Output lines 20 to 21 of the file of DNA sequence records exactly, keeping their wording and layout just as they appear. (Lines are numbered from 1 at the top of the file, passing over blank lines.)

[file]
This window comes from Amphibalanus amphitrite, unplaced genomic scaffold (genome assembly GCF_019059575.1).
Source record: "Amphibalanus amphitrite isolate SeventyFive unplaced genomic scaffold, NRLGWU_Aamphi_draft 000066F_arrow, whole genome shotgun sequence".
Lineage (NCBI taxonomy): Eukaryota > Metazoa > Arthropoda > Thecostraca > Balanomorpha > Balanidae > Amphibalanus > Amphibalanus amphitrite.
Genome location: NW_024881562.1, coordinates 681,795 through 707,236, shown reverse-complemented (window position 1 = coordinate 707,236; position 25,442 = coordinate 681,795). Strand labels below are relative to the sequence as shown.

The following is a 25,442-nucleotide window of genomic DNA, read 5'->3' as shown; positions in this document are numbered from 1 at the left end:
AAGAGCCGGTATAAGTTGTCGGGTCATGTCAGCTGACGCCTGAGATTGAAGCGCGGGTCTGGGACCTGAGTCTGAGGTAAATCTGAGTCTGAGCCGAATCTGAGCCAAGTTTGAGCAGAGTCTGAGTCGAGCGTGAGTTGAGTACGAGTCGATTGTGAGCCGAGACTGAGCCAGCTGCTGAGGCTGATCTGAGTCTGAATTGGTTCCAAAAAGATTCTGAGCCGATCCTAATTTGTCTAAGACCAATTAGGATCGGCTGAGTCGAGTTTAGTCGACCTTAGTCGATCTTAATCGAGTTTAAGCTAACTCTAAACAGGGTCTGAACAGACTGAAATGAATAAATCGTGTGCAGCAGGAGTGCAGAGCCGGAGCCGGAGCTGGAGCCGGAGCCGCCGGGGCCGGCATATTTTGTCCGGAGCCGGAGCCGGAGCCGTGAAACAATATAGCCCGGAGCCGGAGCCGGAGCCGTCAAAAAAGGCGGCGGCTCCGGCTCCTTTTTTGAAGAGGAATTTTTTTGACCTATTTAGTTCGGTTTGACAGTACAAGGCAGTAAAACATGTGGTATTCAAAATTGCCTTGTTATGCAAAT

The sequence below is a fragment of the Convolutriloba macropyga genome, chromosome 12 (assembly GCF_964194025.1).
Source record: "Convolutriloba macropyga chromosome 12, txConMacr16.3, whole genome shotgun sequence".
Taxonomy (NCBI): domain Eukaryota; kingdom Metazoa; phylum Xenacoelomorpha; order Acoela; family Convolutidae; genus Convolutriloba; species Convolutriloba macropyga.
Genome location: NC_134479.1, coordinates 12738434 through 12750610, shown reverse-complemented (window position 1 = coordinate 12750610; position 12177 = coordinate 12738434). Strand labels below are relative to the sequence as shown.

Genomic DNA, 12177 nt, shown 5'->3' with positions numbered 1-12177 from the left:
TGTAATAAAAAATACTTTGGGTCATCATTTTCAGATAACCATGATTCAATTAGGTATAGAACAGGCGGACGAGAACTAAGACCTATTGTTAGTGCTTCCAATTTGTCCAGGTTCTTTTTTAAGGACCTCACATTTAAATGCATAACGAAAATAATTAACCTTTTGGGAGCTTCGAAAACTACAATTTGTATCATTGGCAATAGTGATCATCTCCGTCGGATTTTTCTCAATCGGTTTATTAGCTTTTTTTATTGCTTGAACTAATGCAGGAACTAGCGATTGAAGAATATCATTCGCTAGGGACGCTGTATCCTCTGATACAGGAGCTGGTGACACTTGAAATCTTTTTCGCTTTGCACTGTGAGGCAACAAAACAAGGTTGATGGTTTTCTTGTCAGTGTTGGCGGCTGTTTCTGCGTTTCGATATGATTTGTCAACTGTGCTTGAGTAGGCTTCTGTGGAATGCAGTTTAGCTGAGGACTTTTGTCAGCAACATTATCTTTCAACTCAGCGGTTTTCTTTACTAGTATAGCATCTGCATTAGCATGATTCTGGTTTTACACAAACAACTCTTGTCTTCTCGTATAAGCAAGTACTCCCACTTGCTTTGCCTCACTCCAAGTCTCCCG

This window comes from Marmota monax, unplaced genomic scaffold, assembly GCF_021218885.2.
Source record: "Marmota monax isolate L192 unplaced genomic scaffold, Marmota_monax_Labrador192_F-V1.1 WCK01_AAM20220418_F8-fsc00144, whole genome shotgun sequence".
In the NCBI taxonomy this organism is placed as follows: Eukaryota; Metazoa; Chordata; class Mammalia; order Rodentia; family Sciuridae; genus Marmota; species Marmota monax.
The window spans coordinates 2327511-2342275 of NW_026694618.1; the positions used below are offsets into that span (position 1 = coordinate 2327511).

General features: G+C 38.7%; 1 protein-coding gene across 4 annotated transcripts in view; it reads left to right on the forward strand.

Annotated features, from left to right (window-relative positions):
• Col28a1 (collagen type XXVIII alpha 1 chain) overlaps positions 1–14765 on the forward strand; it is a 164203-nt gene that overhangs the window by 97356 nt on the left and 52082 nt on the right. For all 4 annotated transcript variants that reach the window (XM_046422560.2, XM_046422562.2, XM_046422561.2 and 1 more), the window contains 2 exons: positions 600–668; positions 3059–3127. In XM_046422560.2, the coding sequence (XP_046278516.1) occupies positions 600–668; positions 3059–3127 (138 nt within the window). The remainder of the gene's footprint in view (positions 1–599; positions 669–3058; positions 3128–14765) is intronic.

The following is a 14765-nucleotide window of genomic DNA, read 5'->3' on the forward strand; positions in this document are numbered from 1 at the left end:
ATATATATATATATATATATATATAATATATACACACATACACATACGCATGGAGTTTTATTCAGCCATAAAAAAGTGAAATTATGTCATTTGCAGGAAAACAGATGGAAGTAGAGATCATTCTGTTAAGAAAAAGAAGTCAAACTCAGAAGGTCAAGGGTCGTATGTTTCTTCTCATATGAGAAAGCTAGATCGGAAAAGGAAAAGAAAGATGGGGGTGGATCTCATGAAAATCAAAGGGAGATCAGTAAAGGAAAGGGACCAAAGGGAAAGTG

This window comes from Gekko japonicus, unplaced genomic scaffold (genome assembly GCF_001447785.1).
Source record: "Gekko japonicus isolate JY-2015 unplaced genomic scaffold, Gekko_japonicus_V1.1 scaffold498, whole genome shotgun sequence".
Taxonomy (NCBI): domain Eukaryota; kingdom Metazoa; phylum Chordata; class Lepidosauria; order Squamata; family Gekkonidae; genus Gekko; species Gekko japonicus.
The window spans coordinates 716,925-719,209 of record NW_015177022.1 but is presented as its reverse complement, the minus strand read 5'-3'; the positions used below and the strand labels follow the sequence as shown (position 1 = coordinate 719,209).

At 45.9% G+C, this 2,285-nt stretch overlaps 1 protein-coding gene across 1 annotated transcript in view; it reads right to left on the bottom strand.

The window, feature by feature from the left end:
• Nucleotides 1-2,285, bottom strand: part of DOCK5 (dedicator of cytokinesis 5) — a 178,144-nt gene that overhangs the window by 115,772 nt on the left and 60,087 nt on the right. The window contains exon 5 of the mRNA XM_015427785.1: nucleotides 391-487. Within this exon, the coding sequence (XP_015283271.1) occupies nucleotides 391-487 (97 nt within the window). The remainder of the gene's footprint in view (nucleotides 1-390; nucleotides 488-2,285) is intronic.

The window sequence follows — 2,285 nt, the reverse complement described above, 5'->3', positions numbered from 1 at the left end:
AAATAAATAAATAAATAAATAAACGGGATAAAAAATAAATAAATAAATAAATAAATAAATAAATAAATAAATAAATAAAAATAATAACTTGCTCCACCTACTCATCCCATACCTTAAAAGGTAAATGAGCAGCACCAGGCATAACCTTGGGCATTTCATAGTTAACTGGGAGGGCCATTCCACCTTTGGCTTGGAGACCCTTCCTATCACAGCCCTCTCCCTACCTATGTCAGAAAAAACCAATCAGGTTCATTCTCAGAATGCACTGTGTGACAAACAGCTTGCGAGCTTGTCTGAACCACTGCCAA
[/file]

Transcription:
The following is a 14765-nucleotide window of genomic DNA, read 5'->3' on the forward strand; positions in this document are numbered from 1 at the left end:
ATATATATATATATATATATATATAATATATACACACATACACATACGCATGGAGTTTTATTCAGCCATAAAAAAGTGAAATTATGTCATTTGCAGGAAAACAGATGGAAGTAGAGATCATTCTGTTAAGAAAAAGAAGTCAAACTCAGAAGGTCAAGGGTCGTATGTTTCTTCTCATATGAGAAAGCTAGATCGGAAAAGGAAAAGAAAGATGGGGGTGGATCTCATGAAAATCAAAGGGAGATCAGTAAAGGAAAGGGACCAAAGGGAAAGTG